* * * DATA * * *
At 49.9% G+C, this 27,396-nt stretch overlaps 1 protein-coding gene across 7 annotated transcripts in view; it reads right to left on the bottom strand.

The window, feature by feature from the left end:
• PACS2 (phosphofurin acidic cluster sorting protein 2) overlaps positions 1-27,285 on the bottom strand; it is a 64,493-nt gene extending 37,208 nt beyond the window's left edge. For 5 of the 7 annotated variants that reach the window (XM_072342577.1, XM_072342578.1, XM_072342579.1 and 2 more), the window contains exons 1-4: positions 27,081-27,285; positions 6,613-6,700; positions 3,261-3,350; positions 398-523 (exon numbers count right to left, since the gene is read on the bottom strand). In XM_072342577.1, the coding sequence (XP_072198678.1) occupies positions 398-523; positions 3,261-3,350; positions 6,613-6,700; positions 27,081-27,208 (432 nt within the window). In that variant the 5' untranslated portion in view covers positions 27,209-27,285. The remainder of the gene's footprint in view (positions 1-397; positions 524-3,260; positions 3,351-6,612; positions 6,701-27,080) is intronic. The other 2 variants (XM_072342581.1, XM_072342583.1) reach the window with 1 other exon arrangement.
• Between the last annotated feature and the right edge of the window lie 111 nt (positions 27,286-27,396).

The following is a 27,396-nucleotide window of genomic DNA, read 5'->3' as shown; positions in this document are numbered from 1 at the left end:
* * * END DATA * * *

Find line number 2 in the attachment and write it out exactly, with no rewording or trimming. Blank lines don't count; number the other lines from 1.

The window, feature by feature from the left end: